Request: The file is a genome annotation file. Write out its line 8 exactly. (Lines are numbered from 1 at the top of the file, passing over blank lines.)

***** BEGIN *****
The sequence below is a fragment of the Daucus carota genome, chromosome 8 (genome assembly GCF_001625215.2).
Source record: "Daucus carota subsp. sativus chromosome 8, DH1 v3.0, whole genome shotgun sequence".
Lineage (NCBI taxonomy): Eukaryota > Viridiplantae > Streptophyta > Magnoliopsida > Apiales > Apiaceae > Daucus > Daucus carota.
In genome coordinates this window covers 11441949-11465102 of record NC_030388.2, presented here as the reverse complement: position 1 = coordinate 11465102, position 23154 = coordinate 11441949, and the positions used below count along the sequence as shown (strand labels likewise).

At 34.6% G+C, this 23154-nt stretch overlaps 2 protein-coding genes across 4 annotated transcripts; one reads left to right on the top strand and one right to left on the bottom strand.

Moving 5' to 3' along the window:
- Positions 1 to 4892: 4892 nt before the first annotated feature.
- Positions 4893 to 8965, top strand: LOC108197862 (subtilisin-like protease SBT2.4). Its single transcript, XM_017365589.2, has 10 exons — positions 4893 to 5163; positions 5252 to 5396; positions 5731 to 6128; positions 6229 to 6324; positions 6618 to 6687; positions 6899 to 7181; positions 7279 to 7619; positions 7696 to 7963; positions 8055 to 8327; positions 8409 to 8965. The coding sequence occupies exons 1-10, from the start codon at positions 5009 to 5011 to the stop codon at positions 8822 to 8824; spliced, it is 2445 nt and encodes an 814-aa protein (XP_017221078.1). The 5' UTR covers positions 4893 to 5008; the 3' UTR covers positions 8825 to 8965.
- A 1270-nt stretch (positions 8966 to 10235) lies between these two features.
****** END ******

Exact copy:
- Positions 4893 to 8965, top strand: LOC108197862 (subtilisin-like protease SBT2.4). Its single transcript, XM_017365589.2, has 10 exons — positions 4893 to 5163; positions 5252 to 5396; positions 5731 to 6128; positions 6229 to 6324; positions 6618 to 6687; positions 6899 to 7181; positions 7279 to 7619; positions 7696 to 7963; positions 8055 to 8327; positions 8409 to 8965. The coding sequence occupies exons 1-10, from the start codon at positions 5009 to 5011 to the stop codon at positions 8822 to 8824; spliced, it is 2445 nt and encodes an 814-aa protein (XP_017221078.1). The 5' UTR covers positions 4893 to 5008; the 3' UTR covers positions 8825 to 8965.